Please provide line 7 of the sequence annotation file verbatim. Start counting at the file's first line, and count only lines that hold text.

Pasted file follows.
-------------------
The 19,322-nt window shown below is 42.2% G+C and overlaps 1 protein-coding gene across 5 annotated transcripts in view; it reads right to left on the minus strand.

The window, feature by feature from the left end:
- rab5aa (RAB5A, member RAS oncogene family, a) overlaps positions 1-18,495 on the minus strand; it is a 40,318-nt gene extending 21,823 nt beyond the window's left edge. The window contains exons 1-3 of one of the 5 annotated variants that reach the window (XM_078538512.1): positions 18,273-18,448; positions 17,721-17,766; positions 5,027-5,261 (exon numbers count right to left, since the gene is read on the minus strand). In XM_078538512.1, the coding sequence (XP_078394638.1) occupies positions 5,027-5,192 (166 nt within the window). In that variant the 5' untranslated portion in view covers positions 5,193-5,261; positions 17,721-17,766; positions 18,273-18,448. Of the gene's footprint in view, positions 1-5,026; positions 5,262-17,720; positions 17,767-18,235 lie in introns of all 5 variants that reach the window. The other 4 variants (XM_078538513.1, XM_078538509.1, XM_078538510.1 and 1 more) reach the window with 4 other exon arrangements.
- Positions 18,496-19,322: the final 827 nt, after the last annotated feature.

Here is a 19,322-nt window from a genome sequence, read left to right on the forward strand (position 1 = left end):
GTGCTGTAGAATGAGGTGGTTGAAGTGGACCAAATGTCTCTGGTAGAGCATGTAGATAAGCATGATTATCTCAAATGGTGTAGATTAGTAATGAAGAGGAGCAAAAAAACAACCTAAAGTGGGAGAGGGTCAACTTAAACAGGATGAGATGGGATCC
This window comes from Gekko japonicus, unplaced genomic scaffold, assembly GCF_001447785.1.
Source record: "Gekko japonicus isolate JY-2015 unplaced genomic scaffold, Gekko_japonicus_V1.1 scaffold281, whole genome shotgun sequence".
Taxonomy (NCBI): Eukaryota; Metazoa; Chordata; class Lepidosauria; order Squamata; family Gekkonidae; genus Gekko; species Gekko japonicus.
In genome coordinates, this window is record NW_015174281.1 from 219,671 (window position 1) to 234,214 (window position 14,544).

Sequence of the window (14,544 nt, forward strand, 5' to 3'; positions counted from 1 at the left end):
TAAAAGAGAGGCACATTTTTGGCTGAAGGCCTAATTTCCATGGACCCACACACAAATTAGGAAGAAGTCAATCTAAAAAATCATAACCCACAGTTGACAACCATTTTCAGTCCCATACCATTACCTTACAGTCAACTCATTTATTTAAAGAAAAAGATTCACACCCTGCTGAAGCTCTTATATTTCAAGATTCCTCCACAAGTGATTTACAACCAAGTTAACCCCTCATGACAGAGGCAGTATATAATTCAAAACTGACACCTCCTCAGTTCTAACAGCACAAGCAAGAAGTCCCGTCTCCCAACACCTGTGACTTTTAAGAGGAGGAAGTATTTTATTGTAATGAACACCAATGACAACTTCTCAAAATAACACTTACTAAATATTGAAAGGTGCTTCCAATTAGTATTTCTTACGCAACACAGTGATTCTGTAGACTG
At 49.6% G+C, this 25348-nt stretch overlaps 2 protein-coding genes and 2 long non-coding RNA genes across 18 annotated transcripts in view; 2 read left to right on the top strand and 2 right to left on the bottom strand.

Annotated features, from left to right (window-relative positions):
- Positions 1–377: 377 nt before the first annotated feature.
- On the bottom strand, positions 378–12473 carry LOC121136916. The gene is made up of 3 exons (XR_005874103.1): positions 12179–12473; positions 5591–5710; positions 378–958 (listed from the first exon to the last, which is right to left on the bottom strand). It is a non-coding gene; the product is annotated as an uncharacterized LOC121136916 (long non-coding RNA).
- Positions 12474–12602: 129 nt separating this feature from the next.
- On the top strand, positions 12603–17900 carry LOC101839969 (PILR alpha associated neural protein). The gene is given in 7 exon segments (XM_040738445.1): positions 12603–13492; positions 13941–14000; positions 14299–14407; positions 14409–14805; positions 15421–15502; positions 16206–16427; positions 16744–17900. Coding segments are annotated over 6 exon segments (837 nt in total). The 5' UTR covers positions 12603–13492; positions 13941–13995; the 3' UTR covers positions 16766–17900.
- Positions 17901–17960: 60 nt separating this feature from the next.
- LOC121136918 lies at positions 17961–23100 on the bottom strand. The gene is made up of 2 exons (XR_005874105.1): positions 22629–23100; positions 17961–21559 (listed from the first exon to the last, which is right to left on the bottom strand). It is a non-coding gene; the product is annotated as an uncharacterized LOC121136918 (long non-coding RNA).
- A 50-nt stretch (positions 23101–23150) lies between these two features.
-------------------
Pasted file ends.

This window comes from Gekko japonicus, unplaced genomic scaffold, assembly GCF_001447785.1.